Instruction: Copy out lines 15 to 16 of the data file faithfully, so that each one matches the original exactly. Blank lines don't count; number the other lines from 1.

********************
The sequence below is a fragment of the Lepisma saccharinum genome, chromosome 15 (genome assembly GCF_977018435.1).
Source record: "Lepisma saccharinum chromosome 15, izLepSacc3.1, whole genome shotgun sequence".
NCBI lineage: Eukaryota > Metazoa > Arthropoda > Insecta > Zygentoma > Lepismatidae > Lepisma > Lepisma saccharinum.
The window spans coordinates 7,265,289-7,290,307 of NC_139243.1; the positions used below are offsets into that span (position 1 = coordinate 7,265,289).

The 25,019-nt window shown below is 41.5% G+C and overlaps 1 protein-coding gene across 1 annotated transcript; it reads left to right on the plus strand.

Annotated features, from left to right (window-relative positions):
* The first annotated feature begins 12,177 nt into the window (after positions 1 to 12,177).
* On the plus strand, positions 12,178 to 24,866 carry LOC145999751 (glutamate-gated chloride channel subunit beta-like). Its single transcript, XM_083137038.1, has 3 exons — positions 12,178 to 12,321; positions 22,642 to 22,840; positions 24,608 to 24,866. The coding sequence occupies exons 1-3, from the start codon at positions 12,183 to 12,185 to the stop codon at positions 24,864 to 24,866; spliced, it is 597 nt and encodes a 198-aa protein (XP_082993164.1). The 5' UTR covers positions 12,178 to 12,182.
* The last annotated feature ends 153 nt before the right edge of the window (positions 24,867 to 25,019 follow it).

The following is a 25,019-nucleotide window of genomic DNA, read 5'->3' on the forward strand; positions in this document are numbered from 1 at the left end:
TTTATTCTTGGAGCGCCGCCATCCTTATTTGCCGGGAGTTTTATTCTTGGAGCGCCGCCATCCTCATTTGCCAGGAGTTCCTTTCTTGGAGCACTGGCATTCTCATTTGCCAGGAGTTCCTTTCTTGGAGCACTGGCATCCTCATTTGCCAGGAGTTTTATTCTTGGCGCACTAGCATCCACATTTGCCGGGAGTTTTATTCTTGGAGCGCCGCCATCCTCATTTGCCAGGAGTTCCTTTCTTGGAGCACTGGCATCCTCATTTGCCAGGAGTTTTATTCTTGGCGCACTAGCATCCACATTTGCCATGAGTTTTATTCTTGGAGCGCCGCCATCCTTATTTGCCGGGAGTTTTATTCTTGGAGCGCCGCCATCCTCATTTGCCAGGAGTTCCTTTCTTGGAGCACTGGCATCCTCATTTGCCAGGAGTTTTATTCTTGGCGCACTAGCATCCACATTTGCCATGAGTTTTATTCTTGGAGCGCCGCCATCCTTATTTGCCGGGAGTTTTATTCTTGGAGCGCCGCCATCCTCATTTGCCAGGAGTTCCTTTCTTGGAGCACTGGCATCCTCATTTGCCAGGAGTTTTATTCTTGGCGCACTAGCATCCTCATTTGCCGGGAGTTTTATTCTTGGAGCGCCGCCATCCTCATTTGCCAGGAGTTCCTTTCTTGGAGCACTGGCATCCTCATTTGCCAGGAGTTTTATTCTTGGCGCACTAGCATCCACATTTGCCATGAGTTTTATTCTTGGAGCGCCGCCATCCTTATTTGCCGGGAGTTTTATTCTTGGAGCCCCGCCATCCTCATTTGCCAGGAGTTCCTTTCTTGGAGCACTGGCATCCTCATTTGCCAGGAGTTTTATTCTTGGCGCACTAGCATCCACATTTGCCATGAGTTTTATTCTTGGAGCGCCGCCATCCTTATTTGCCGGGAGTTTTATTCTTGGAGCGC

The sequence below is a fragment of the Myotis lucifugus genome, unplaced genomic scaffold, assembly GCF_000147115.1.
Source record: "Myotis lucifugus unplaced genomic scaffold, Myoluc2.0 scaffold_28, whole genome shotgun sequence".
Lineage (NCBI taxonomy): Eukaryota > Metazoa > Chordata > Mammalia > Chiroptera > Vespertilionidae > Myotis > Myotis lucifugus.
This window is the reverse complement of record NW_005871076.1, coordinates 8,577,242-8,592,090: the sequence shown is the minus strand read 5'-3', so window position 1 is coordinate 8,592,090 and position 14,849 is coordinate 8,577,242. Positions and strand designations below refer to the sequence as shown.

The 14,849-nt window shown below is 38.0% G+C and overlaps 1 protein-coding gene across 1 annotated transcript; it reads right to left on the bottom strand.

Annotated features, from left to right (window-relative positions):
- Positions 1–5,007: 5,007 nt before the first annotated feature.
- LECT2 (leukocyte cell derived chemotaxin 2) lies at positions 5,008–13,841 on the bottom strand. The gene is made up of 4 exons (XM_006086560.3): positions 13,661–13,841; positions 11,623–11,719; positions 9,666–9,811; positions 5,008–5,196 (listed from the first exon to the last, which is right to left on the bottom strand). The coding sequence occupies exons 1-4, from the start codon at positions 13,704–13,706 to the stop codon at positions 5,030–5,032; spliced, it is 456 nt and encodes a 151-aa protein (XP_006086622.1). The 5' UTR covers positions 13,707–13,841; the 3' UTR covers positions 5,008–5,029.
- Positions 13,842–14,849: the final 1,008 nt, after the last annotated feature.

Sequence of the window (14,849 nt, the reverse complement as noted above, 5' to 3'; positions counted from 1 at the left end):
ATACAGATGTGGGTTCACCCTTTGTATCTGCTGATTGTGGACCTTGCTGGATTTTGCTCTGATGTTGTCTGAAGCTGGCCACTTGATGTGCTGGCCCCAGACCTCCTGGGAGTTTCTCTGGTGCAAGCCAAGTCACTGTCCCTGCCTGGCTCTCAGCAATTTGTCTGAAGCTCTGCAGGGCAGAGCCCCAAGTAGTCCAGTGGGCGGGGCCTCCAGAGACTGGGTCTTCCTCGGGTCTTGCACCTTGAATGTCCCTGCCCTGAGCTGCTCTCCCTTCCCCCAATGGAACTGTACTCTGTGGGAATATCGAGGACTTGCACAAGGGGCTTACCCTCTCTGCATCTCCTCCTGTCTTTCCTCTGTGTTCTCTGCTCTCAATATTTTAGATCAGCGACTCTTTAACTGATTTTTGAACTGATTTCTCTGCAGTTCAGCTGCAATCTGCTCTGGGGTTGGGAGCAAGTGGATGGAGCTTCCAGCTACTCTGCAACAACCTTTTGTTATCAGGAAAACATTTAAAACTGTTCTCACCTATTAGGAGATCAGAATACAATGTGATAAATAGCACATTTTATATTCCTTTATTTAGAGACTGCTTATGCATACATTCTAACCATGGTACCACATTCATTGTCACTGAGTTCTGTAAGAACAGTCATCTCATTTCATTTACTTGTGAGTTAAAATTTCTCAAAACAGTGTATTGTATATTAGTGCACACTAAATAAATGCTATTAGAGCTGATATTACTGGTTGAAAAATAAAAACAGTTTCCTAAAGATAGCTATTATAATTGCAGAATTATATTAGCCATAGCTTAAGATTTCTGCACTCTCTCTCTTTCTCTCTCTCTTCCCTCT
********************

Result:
This window is the reverse complement of record NW_005871076.1, coordinates 8,577,242-8,592,090: the sequence shown is the minus strand read 5'-3', so window position 1 is coordinate 8,592,090 and position 14,849 is coordinate 8,577,242. Positions and strand designations below refer to the sequence as shown.

The 14,849-nt window shown below is 38.0% G+C and overlaps 1 protein-coding gene across 1 annotated transcript; it reads right to left on the bottom strand.